Parallel thinking Parallel thinking is a term coined and implemented by Edward de Bono.[1][2] Parallel thinking is described as a constructive alternative to "adversarial thinking", debate and in general the approach the GG3 (Greek gang of three) has been known to advocate.[3] In general parallel thinking is a further development of the well known lateral thinking processes, focusing even more on explorations—looking for what can be rather than for what is. Definition[edit] Parallel thinking is defined as a thinking process where focus is split in specific directions. When done in a group it effectively avoids the consequences of the adversarial approach (as used in courts).

Logical Fallacies» Appeal to Authority Explanation An appeal to authority is an argument from the fact that a person judged to be an authority affirms a proposition to the claim that the proposition is true. Appeals to authority are always deductively fallacious; even a legitimate authority speaking on his area of expertise may affirm a falsehood, so no testimony of any authority is guaranteed to be true. However, the informal fallacy occurs only when the authority cited either (a) is not an authority, or (b) is not an authority on the subject on which he is being cited. If someone either isn’t an authority at all, or isn’t an authority on the subject about which they’re speaking, then that undermines the value of their testimony.

Mind map This article is about the diagram. For the geographical concept, see Mental mapping. Hand-drawn and computer-drawn variations of a mind map. A mind map is a diagram used to visually organize information. A mind map is often created around a single concept, drawn as an image in the center of a blank landscape page, to which associated representations of ideas such as images, words and parts of words are added. Major ideas are connected directly to the central concept, and other ideas branch out from those.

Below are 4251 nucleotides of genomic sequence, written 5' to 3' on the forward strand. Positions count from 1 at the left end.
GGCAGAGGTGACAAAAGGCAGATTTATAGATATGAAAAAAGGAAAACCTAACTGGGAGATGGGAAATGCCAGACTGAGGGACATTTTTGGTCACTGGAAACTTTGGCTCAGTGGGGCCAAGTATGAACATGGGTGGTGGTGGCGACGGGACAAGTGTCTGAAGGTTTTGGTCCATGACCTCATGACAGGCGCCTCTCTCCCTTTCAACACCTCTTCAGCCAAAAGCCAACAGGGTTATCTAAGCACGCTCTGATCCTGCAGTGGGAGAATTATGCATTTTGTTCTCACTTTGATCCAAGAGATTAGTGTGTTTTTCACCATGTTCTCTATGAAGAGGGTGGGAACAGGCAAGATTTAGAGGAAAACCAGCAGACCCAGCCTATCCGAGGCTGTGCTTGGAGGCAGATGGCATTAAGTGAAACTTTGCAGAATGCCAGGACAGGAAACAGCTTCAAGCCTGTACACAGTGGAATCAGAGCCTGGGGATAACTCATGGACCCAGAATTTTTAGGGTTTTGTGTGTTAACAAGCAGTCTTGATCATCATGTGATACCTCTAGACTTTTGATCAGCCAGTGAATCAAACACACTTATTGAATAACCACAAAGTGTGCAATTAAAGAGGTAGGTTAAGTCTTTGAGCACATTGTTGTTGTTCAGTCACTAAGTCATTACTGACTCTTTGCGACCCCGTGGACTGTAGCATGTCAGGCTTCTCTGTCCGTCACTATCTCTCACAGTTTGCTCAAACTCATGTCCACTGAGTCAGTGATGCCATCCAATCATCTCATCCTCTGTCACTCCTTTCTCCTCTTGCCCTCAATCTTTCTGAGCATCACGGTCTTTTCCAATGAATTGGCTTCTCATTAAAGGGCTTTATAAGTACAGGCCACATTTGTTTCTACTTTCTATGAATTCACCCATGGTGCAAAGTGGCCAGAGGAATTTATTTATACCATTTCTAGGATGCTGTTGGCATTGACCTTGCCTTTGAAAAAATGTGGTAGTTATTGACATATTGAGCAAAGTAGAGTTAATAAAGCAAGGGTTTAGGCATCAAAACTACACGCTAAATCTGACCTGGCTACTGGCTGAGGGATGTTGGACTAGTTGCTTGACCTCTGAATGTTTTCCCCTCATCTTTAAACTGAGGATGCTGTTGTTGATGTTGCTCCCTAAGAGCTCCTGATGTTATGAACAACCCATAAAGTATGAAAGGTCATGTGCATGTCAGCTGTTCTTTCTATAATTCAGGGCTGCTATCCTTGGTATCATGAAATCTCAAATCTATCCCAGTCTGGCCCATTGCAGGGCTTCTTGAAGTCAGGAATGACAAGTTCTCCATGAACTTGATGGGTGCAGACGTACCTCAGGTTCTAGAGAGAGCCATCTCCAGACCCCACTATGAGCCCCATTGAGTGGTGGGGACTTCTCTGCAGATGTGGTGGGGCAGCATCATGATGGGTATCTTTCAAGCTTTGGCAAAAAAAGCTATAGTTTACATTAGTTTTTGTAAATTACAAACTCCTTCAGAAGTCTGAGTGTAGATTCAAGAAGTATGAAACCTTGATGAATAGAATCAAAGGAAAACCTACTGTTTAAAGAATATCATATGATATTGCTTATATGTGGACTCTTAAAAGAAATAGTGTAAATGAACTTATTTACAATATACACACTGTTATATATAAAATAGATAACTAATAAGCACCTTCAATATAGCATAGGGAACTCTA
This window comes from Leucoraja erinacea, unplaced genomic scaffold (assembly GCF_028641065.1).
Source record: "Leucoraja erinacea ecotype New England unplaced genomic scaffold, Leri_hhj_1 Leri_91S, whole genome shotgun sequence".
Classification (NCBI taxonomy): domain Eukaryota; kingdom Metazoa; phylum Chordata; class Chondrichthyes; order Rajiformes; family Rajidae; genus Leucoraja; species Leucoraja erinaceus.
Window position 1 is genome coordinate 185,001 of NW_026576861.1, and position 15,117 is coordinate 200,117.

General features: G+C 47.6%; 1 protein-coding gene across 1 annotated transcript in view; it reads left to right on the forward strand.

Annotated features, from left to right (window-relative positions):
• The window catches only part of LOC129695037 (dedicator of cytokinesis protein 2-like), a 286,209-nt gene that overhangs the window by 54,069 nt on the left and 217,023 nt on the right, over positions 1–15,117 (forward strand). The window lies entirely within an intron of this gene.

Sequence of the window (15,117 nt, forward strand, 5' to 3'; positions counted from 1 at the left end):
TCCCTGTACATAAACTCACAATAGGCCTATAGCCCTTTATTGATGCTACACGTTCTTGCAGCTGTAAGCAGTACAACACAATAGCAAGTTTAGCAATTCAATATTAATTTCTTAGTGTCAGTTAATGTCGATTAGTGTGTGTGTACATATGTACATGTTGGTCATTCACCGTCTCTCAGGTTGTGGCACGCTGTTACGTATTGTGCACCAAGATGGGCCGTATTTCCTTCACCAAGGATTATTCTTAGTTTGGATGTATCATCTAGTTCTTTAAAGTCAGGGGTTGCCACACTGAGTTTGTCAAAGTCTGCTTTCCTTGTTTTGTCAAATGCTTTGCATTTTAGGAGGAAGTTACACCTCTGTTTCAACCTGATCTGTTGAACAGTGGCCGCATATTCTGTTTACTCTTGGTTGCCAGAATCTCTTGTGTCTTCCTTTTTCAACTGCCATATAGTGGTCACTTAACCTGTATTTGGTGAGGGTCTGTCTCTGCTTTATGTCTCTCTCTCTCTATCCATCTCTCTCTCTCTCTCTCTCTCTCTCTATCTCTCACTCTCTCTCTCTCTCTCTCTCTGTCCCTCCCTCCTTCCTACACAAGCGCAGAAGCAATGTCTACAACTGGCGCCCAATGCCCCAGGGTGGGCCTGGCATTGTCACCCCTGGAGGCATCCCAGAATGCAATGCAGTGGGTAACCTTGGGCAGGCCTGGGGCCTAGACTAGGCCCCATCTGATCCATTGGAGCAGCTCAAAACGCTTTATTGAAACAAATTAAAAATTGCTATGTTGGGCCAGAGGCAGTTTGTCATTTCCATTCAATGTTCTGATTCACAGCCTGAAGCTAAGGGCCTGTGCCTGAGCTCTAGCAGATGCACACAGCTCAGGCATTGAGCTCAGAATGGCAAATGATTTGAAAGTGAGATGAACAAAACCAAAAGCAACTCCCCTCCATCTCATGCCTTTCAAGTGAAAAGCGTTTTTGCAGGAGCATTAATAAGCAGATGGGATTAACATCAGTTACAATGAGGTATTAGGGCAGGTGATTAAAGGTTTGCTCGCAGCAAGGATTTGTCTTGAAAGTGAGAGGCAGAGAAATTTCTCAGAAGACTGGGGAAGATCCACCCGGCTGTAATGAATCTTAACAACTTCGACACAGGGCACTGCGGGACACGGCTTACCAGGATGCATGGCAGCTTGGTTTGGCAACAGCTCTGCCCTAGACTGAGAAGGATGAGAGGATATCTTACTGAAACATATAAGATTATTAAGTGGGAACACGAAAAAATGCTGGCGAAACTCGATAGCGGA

38 Ways To Win An Argument—Arthur Schopenhauer - The India Uncut Blog - India Uncut For all of you who have ever been involved in an online debate in any way, Arthur Schopenhauer’s “38 Ways To Win An Argument” is indispensable. Most of these techniques will seem familiar to you, right from questioning the motive of a person making the argument instead of the argument itself (No. 35), exaggerating the propositions stated by the other person (No. 1) , misrepresenting the other person’s words (No. 2) and attacking a straw man instead (No. 3). It’s a full handbook of intellectual dishonesty there.